Showing posts with label Davangere. Show all posts
Showing posts with label Davangere. Show all posts

Sri Kalleshwara Temple, Bethuru, Davanagere

Sri Kalleshwara Swamy Temple, Bethuru, Davanagere
Sri Kalleshwara Swamy Temple, Bethuru
Having read about a beautiful Kalleshwara temple probably built by the Cholas in the district of Davanagere, it was always in the back of our minds to visit this interesting temple. There are quite a few temples in this region and Northern Karnataka built by the Cholas in the post Badami Chalukyan era. Earlier this year, we got a chance to visit Sri Basaveshwara temple at Hallur of Bagalkot district, also built by the Cholas around 8th century. Thus, it was quite intriguing to explore more Chola temples in the heartland of Karnataka, which otherwise is dominated by the Art and Architecture of the Hoysalas and Chalukyas. Bethuru is a small village lost in oblivion, and the was evident as many of my local friends were totally ignorant and uninformed of its location and whereabouts. Though this village popped up on the google map, we were surprised that the locals were unaware of its existence owing to its close proximity to Davanagere.
Places to visit near to Davangere
Sri Kalleshwara Swamy Temple
Places to visit around Davanagere
Chola temple, Davanagere
Front View of the Temple

We reached the village of Bethuru which is located at a distance of about 4 km without much difficulty and found the temple quite easily. However, we were displeased to witness such a beautiful temple in a sheer state of neglect, without any care or maintenance. While we were moving around, a person came by and introduced himself as the caretaker of Sri Kalleshwara temple, though an unofficial one. He visits the temple daily to do the necessary cleaning of the temple and decks up the god here with the flowers he collects. Though there are no daily pujas/rituals being performed here, he tries his best to keep the temple alive by lighting deepas (lamps) everyday. He shares his personal experience about how doctors gave up hope on his survival due to his chronic diabetic condition and that he would survive only for a few days. But ever since he started visiting this temple daily, he has only felt better, without facing any major health issues. He went on to explain that nobody in the village is interested in the upbringing of the temple and its maintenance, and whatever little money was raised to restore the temple was taken off by a few greedy people who ran away from the village and never returned. A lot of snakes happen to visit this temple regularly and embrace the Shiva Linga here, with one such incident having occurred recently during the Dasara festival. He showed us the remains of the shed skin of a snake inside the temple as a proof. He has carefully preserved it and shows it off to visitors with pride.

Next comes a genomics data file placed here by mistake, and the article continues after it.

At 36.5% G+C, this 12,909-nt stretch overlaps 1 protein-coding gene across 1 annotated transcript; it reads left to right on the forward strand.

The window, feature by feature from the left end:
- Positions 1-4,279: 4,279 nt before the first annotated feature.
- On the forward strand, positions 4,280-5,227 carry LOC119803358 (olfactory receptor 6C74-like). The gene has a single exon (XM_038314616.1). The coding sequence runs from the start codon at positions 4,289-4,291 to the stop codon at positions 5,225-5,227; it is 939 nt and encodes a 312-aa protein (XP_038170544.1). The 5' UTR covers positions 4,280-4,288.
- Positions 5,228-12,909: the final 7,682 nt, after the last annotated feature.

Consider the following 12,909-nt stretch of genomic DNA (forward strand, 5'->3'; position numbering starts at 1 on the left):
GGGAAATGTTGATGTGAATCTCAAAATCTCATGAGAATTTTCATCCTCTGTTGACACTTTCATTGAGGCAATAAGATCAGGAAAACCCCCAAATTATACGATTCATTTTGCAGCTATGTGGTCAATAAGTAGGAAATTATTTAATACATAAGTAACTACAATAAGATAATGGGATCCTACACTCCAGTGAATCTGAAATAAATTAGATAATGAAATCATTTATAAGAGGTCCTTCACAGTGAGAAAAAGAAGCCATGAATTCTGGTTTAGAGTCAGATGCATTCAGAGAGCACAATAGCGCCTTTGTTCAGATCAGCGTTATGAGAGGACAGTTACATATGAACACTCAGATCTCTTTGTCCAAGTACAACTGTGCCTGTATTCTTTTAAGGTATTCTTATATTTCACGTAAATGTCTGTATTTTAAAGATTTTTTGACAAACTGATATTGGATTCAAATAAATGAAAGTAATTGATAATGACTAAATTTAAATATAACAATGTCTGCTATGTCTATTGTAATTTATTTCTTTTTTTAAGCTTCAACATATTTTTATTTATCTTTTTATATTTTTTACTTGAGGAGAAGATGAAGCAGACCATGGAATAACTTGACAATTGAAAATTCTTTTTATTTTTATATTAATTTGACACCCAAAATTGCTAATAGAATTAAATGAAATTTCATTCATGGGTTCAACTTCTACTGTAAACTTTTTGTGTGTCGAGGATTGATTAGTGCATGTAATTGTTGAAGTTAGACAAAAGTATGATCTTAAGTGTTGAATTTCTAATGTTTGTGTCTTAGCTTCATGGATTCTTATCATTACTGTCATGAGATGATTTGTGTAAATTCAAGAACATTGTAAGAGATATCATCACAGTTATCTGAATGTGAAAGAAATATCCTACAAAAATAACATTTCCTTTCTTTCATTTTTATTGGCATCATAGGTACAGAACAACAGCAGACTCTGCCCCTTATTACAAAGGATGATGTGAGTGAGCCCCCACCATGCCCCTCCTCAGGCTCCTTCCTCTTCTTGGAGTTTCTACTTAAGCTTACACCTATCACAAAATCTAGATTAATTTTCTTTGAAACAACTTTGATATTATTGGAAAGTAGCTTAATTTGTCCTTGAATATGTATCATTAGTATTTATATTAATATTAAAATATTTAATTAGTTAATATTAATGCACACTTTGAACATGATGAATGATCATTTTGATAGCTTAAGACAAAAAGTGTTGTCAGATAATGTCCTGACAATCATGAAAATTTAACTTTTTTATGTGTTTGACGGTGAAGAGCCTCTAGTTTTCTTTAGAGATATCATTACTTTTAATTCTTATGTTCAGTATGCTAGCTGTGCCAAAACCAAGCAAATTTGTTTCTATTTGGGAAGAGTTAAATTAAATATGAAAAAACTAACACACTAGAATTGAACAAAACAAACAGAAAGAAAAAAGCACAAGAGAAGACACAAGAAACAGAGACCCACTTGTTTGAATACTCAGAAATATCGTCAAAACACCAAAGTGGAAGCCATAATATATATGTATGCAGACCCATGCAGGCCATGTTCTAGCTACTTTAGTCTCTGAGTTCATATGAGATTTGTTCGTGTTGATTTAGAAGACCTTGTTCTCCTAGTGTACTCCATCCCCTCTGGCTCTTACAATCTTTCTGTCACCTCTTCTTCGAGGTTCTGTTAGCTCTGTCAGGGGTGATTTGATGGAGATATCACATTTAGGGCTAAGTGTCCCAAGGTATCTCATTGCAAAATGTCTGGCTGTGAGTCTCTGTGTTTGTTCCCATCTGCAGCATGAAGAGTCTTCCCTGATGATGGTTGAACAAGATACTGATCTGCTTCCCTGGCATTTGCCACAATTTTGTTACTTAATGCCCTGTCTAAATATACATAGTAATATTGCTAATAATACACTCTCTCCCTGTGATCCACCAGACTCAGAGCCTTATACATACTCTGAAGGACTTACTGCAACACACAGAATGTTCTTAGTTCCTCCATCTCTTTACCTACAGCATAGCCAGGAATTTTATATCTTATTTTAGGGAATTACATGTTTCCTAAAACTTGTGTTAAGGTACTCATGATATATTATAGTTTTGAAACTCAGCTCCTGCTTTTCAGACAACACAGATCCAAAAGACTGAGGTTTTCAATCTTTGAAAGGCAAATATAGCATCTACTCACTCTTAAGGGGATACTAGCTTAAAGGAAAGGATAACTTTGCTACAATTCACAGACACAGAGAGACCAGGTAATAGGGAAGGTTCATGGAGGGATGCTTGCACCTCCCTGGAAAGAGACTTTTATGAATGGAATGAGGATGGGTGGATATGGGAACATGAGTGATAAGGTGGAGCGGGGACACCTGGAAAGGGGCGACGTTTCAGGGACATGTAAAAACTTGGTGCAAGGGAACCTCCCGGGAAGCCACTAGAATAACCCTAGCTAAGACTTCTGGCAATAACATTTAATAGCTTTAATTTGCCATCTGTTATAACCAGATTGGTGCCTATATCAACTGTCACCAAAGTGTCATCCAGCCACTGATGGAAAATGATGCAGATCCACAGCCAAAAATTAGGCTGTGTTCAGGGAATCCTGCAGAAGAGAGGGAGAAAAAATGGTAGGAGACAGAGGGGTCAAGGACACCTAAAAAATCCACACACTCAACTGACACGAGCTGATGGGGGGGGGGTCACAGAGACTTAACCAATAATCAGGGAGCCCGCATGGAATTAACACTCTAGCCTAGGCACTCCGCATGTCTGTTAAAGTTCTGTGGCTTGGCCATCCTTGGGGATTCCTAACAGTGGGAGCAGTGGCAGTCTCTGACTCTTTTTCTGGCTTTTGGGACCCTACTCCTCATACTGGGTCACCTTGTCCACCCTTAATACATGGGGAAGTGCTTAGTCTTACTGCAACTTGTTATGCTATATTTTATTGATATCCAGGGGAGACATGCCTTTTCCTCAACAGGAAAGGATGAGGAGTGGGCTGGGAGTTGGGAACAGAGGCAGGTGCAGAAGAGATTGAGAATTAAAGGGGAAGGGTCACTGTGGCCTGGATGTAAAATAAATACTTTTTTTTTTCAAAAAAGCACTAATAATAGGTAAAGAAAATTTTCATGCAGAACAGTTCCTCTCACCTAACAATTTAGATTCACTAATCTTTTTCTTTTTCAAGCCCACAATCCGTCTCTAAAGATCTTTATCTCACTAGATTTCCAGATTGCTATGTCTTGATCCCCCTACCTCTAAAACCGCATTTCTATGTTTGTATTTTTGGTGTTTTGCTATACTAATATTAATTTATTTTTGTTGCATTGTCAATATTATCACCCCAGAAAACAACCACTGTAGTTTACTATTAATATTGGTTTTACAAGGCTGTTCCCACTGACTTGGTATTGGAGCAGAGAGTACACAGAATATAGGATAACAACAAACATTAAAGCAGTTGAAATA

Snake Skin
Lord Kalleshwara
Murti of Goddess Saraswathi
Goddess Saraswathi

This temple was built either by Rashtrakutas or Nolambas between the 8th and 9th centuries. Later between 11th -13th  century, this temple under went a few additions/renovation under the Kalyana Chalukyas/ Uchangi Pandyas/ Hoysalas. Many hero-stones found here which are now kept near the temple belong to these dynasties. The most pleasing sight here is that of a beautiful carving on the ceiling panel of 'Gajasura Samara/ Gajasurasamhara' (depiction of Lord Shiva slaying the elephant demon Gajasura) in the central portion, surrounded by the Ashtadikapalas. The temple is dedicated to Lord Shiva in the form of a Linga, with murtis of goddesses Saraswathi and Sapthamatrikas and Lord Subramanya kept in the Navaranga of the temple. The Shikara of the temple is a perfect example of early Cholan architecture. This temple definitely needs and deserves more care and maintenance in order to be preserved for future generations.